Here’s an easy to make Homemade Orange Marmalade Recipe great for adding to your weekend breakfasts and brunches.
Homemade Orange Marmalade Recipe
It’s 99 degrees today and I made orange marmalade. It’s easy to make, however you’ll need to have a two day time-slot for this recipe.
You don’t have to baby-sit this process but it takes time for the pectin to set up. It’s not difficult you just need to make it fit into your schedule. The first half of the recipe only takes about 45 minutes from start to finish. Then it needs to sit overnight. The next day it needs only about 2-3 hours to cook. You can do a lot of chores around the house while it’s cooking. And then it’s done. Easy!
I was watching a Barefoot Contessa episode in which Ina made marmalade and it definitely looked like a no-brainer. I decided this was the time to try it.
After researching recipes a few days ago I found that they were all basically the same except some recipes called for putting the pith, seeds and skins in cheese cloth and adding it to the oranges while it cooks. I didn’t have cheese cloth so I chose to use Ina’s “Anna’s Orange Marmalade” recipe.
Ina added everything to one pot. I read all the reviews and made some notes and changes to the recipe based on the reviewers comments.
I like sweets, but I have a limit on the level of sweetness so I reduced the amount of sugar. Since I was reducing the sugar I figured I would need to use less water.
Some reviewers said their results were bitter from the pith, so I peeled the skins and julienned them and then the pith from about about 1/2 of the oranges. This worked for me. The result was a deliciously perfect tasting (for my palate) marmalade.Print
Homemade Orange Marmalade Recipe
Homemade Orange Marmalade recipe is very easy to make with Fresh Seasonal Oranges. It’s a delicious recipe to make in the fall to enjoy for breakfast, brunch or as a topping for some desserts. This recipe is adapated from Ina Garten’s Orange Marmalade recipe.
- Prep Time: 20-30 min.
- Cook Time: 2-3 hours
- Total Time: 3 hrs + chill time
- Yield: 10 oz.
- Category: Condiment
- Cuisine: American
- 3-4 large naval oranges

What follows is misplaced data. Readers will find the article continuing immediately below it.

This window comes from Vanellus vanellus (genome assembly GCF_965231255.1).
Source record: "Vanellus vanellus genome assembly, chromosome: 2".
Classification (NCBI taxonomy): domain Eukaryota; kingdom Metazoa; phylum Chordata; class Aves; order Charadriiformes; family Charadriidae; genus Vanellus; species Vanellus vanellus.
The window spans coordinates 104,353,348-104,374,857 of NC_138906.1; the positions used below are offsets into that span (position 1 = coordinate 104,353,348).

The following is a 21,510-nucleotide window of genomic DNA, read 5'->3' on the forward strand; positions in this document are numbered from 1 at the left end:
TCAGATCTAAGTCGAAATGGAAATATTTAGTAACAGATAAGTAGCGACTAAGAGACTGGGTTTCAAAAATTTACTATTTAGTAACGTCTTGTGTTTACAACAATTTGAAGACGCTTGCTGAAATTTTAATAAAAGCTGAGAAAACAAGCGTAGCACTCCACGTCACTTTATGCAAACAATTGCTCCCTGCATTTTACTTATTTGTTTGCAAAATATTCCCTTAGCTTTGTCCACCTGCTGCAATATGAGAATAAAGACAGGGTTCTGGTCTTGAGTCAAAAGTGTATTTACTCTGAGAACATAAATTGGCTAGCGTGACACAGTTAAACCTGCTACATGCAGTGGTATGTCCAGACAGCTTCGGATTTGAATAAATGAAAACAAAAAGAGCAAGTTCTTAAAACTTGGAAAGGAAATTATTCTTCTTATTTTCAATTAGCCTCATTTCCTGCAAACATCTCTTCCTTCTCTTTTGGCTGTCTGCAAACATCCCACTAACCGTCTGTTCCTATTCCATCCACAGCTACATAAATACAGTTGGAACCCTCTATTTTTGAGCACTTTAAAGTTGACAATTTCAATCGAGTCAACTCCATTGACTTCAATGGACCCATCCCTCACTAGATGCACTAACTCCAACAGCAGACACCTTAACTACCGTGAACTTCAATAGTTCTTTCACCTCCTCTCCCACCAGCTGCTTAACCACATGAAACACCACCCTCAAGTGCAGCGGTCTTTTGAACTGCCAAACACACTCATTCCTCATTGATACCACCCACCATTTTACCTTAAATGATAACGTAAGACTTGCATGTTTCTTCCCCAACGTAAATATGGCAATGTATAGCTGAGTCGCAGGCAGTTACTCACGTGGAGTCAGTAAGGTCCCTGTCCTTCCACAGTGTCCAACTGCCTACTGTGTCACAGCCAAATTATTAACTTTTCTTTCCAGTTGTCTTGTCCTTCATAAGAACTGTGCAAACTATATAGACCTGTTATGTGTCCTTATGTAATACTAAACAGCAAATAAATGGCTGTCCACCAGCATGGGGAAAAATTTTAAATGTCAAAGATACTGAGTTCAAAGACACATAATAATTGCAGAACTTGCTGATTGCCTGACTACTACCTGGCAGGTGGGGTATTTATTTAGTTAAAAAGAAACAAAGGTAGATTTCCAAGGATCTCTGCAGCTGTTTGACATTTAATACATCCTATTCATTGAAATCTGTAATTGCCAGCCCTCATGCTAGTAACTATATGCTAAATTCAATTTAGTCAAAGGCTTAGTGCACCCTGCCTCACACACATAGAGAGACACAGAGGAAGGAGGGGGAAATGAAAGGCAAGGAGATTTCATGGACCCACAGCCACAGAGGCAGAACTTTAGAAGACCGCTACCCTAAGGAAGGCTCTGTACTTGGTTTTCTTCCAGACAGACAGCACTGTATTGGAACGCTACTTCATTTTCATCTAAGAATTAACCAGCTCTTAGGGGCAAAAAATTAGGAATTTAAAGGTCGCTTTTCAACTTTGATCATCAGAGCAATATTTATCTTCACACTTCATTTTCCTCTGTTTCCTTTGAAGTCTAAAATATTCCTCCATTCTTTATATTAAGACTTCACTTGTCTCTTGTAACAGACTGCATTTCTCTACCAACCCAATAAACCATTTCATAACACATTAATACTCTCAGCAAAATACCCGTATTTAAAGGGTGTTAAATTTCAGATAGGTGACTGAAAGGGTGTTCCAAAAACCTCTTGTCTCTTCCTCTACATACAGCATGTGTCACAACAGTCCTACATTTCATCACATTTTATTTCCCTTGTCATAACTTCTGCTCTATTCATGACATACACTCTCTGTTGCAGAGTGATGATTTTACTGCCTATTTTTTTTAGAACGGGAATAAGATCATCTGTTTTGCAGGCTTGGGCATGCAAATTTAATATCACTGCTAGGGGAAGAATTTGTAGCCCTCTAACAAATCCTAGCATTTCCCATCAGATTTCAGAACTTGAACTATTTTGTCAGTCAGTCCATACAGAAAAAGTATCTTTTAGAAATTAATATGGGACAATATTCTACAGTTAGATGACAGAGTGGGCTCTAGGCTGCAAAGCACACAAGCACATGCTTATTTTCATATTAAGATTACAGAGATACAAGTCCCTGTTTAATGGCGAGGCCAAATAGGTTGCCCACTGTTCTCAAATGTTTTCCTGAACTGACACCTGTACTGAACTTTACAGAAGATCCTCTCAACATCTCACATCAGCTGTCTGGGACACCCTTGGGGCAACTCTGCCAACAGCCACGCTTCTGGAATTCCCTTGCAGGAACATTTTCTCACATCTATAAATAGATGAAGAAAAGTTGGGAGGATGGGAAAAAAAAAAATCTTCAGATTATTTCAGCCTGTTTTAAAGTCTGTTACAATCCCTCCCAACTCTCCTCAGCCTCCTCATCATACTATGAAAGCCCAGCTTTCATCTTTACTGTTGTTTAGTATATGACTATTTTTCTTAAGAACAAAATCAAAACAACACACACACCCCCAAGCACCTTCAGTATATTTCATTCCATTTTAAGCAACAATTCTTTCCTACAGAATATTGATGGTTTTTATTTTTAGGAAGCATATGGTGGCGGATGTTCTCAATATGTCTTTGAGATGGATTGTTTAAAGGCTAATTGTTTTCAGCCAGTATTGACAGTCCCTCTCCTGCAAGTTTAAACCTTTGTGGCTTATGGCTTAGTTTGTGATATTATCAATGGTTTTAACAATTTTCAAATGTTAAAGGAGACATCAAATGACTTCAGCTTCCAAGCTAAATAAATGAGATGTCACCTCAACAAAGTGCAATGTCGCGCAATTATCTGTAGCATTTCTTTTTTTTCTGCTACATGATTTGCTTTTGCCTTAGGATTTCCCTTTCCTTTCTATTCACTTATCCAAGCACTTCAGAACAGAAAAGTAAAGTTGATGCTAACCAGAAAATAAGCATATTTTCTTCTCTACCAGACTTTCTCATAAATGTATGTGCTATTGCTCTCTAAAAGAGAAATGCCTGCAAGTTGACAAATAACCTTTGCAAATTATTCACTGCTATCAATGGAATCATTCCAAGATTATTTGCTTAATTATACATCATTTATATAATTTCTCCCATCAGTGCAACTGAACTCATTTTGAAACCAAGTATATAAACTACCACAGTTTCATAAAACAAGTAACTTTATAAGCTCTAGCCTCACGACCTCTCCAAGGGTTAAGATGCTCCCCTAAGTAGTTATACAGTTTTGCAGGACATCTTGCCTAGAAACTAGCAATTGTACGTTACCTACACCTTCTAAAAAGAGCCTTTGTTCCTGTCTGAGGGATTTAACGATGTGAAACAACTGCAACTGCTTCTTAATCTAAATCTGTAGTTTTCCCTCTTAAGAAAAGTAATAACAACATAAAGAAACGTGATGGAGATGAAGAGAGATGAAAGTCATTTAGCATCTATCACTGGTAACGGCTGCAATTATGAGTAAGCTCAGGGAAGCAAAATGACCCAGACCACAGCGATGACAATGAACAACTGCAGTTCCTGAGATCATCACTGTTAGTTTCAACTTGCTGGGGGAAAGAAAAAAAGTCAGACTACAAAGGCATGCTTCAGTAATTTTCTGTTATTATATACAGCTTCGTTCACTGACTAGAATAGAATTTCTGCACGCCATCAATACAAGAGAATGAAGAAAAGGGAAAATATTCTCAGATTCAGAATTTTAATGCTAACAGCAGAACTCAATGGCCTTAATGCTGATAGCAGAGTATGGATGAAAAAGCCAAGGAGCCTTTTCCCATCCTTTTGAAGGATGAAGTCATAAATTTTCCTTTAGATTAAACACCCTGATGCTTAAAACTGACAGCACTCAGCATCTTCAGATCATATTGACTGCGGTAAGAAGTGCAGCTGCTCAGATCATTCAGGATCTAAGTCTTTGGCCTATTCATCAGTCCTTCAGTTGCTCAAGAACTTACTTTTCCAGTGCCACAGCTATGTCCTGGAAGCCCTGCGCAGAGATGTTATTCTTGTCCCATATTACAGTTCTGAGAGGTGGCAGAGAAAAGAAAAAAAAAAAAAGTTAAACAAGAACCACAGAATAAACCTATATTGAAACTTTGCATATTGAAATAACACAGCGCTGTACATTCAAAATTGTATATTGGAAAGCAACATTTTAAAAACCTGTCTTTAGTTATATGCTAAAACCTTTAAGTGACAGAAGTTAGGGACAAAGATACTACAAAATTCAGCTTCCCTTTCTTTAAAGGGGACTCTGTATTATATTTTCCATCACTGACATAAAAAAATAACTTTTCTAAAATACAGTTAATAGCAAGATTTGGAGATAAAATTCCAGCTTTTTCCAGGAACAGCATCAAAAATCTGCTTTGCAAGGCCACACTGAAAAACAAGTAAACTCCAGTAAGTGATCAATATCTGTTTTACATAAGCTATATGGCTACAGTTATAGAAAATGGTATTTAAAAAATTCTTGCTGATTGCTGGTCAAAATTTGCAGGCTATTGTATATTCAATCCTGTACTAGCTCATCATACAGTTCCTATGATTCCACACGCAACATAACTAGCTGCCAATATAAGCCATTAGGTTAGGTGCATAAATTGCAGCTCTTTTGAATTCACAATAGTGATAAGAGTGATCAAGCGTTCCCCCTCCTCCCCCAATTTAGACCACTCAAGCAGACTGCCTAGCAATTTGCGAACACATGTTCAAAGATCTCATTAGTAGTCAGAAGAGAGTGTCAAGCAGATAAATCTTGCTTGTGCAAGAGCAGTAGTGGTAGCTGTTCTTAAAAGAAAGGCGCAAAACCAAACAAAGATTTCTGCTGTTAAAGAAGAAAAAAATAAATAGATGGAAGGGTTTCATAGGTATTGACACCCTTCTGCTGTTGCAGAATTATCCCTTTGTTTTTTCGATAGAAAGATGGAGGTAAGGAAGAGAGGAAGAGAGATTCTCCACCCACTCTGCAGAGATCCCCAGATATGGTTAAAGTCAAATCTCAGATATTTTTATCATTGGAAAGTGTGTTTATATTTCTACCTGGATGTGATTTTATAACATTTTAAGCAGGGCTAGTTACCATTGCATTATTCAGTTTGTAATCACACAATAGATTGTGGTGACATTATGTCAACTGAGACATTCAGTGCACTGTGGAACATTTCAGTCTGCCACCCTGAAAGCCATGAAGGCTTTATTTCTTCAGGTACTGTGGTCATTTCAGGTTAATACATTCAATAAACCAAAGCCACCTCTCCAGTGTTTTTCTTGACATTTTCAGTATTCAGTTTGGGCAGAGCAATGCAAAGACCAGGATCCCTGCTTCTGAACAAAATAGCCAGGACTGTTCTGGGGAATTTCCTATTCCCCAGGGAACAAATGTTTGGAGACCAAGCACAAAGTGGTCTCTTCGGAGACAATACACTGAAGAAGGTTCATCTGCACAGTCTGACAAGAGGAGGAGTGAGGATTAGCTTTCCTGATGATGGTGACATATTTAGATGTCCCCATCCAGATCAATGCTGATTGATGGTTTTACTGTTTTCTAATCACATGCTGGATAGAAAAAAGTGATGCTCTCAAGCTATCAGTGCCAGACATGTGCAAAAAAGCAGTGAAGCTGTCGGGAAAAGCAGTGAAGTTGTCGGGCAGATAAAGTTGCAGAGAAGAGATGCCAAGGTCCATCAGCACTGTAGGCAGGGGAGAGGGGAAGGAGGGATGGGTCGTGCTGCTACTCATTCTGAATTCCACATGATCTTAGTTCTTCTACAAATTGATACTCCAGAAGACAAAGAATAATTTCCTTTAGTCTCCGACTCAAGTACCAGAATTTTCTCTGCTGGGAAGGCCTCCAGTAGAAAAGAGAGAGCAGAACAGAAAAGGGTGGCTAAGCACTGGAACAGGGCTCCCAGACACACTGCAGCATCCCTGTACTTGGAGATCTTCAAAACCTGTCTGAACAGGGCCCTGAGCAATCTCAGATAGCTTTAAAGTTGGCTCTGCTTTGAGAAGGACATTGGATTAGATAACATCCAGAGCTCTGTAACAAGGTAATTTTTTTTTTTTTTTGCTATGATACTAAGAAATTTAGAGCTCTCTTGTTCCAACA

- 2 cups granulated sugar – (use a little more or less as desired – I used granulated Monk Fruit)
- 1 TBLS. Grand Marnier or Cointreau (optional) — OR – Add vanilla extract to taste
- Use a vegetable peeler and peel the skin from the oranges and julienne – to about 1/3 to 1/4 inch slices. Zest the lemon and set aside with the orange slices.
- Cut away about 1/2 of the white pith.
- Cut the oranges in half and then slice them in 1/4 inch slices.
- Place the cut oranges, julienne slices and lemon zest in a stainless steel pot and then add the 3 cups of water.
- Bring the mixture to a boil, stirring often. When the mixture comes to a full boil remove it from the heat and stir in the sugar until it dissolves. Cover and set aside. Let it sit overnight at room temperature.
- Bring the mixture to a boil. Then reduce the heat to low and simmer uncovered for approximately 2 hours.
- After the 2 hours turn the heat to medium/high and bring to a gentle boil for another 30 minutes, stirring often and add the cointreau or grand marnier at this point. Cook the marmalade until it reaches 220 degrees on a candy thermometer.
Keywords: homemade, orange marmalade, easy recipe, breakfast, brunch, jelly and jams
- I didn’t use a candy thermometer, but you can test if it is done by placing a small amount on a plate and refrigerate it until it is cool (approx. 10 min.) It’s done if it is firm — if it is neither runny or too hard. If it is still a little runny (or watery) cook for a few more minutes depending on how runny it is.
- The color will be a golden orange color or maybe a little darker, depending on how much the sugar caramelizes.
- If you want to preserve the marmalade, use Mason jars and follow the directions for making preserves.
This homemade orange marmalade recipe made about 10 oz. of marmalade. You can use this up quickly if you have a family and enjoy marmalade on toast, pancakes, waffles, marinades, and even as a topping on vanilla ice cream.